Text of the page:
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Check out our July issue

The July issue features work on Pacific Islands community-based adaptation, changing MJO impacts on the US West Coast, underestimated methane emissions, and plant hydraulics in Earth system models.

Latest Research

  • Analysis |

    The economic optimality of limiting global warming to below 2 °C has been questioned. This analysis shows that the 2 °C target is economically optimal in a version of the DICE model that includes updated climate science, climate damage estimates and evidence on social discount rates.

    • Martin C. Hänsel
    • , Moritz A. Drupp
    • , Daniel J. A. Johansson
    • , Frikk Nesje
    • , Christian Azar
    • , Mark C. Freeman
    • , Ben Groom
    •  & Thomas Sterner
  • Article |

    Climate change laws are shown to reduce national CO2 emissions by 0.78% in their first three years and 1.79% in the longer term. These reductions add up to 38 GtCO2 of avoided emissions for 1999–2016—equal to a year of CO2 emissions.

    • Shaikh M. S. U. Eskander
    •  & Sam Fankhauser
  • Article |

    A large proportion of anthropogenic heat energy is being taken up by ocean warming. Analysis of yearly 0–700 m ocean heat content maps from four different estimates shows that the longer the period over which regional trends are estimated, the larger the area of statistically significant warming.

    • Gregory C. Johnson
    •  & John M. Lyman
  • Article |

    Short-lived climate forcers (SLCFs) are thought to have short-term impacts relative to CO2. A compact Earth system model estimates SLCFs have caused substantial, long-term impacts via carbon–climate feedbacks since the pre-industrial era but species-dependent impacts of opposite sign largely cancel.

    • Bo Fu
    • , Thomas Gasser
    • , Bengang Li
    • , Shu Tao
    • , Philippe Ciais
    • , Shilong Piao
    • , Yves Balkanski
    • , Wei Li
    • , Tianya Yin
    • , Luchao Han
    • , Xinyue Li
    • , Yunman Han
    • , Jie An
    • , Siyuan Peng
    •  & Jing Xu
  • Article |

    The rate of warming in many marine ecosystems is faster in winter than in summer. Winter warming will impact fish species’ associations in the Mediterranean more than summer warming, and this has implications for how communities form and for future biodiversity, particularly in heavily fished areas.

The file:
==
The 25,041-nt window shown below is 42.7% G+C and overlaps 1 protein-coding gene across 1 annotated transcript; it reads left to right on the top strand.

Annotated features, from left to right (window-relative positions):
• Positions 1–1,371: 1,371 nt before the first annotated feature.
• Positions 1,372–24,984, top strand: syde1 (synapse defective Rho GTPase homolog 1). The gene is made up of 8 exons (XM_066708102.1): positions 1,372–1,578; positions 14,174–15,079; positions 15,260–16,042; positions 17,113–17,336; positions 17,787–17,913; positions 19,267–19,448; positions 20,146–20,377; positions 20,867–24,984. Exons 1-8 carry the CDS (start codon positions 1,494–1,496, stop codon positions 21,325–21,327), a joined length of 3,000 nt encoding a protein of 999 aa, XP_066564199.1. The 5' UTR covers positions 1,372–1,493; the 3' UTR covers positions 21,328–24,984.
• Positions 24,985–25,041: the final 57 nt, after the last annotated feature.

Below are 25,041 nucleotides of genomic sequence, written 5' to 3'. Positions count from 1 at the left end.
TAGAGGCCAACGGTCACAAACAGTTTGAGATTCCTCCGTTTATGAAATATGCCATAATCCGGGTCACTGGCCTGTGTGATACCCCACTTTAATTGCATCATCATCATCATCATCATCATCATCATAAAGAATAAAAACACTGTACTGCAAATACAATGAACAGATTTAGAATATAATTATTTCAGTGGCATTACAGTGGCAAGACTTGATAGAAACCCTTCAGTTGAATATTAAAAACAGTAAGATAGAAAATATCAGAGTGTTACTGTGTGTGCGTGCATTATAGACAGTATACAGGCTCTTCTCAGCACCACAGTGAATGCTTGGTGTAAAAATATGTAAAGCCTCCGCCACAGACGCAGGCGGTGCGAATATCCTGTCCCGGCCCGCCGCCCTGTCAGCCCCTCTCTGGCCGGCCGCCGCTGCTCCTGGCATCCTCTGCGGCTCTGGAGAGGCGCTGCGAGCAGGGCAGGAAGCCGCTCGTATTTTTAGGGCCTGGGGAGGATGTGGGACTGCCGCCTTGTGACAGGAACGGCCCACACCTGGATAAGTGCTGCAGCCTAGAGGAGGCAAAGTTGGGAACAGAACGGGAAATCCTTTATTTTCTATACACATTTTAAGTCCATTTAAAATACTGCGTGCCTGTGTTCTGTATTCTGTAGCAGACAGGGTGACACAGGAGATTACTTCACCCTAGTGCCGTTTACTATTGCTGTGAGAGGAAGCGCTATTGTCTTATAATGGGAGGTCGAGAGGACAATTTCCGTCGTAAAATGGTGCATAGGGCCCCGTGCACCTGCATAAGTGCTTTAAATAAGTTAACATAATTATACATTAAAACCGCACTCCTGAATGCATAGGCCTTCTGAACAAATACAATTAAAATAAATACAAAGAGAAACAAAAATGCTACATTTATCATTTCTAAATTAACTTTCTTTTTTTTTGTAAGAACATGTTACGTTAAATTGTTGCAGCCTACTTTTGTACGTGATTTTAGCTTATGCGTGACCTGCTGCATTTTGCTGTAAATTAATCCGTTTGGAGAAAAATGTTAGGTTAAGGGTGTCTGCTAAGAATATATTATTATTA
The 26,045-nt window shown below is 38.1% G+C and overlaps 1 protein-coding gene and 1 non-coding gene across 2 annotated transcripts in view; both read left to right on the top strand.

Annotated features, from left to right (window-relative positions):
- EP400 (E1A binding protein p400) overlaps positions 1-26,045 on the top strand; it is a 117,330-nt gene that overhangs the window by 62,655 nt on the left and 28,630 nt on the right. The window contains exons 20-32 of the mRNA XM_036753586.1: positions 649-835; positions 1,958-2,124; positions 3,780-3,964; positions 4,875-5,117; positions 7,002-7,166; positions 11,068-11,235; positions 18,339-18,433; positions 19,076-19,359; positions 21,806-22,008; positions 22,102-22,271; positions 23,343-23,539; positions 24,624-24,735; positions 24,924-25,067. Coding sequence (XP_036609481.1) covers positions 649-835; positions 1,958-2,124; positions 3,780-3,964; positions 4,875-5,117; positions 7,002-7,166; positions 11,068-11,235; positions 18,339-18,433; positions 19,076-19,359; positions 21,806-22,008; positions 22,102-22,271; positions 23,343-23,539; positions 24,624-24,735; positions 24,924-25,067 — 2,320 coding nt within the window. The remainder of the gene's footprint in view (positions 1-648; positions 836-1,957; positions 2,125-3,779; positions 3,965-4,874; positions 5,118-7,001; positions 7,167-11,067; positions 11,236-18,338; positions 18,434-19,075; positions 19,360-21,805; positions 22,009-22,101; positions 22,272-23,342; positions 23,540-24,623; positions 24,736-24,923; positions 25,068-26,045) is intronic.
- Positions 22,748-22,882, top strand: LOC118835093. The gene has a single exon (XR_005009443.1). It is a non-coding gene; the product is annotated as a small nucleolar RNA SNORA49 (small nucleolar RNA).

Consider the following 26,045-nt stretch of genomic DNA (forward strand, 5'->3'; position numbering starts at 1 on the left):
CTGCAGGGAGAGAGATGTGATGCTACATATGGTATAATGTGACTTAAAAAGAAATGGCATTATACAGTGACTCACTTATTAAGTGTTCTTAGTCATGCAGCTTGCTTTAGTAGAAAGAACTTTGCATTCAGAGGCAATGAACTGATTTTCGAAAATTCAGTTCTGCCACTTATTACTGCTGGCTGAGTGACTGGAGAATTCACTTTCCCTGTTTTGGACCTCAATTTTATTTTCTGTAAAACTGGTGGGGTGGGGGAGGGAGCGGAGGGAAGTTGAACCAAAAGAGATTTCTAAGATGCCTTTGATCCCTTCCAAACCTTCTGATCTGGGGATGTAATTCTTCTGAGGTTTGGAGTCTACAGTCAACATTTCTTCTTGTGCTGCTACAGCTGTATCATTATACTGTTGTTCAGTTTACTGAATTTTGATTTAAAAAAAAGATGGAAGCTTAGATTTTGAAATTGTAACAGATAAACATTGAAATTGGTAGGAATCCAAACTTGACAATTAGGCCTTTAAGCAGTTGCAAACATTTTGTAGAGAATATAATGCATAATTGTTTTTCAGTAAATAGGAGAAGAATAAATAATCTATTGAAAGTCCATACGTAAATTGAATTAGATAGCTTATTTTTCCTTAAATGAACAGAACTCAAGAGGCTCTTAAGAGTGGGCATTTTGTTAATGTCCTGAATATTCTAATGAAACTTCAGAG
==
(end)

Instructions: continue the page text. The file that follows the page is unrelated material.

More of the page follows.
• Nicholas J. Clark
    • , James T. Kerry
    •  & Ceridwen I. Fraser
  • Article |

    Carbon dioxide removal technologies may be needed to meet climate targets. In this study, national surveys and deliberative workshops in the United States and the United Kingdom show that carbon dioxide removal is perceived as too slow to address the immediate climate crisis while not addressing the root causes of climate change.

    • Emily Cox
    • , Elspeth Spence
    •  & Nick Pidgeon

News & Comment

  • News & Views |

    Over the last two decades, many countries have passed laws addressing climate change and related areas. Research now shows that these laws make a difference to emission outcomes, but the pathways of impact require further research.

    • Navroz K. Dubash
  • Comment |

    Extreme weather damage databases report no significant heatwave impacts in sub-Saharan Africa since 1900, yet the region has experienced a number of heatwaves and will be affected disproportionately by them under climate change. Addressing this reporting discrepancy is crucial to assess the impacts of future extreme heat there.

    • Luke J. Harrington
    •  & Friederike E. L. Otto
  • Comment |

    Planned relocation of communities exposed to climate hazards is an important adaptation measure. However, relocation planning and policies must recognize and support those who do not wish to relocate, particularly groups with strong place attachment and for whom relocation may increase, not reduce, vulnerability.

    • Carol Farbotko
    • , Olivia Dun
    • , Fanny Thornton
    • , Karen E. McNamara
    •  & Celia McMichael
  • News & Views |

    Warming can change the vegetation growing season, but the response of autumn phenology to warming remains uncertain. Now research shows warming can lead to autumn greening by delaying leaf senescence, but carbon uptake is constrained by radiation.

    • Sujong Jeong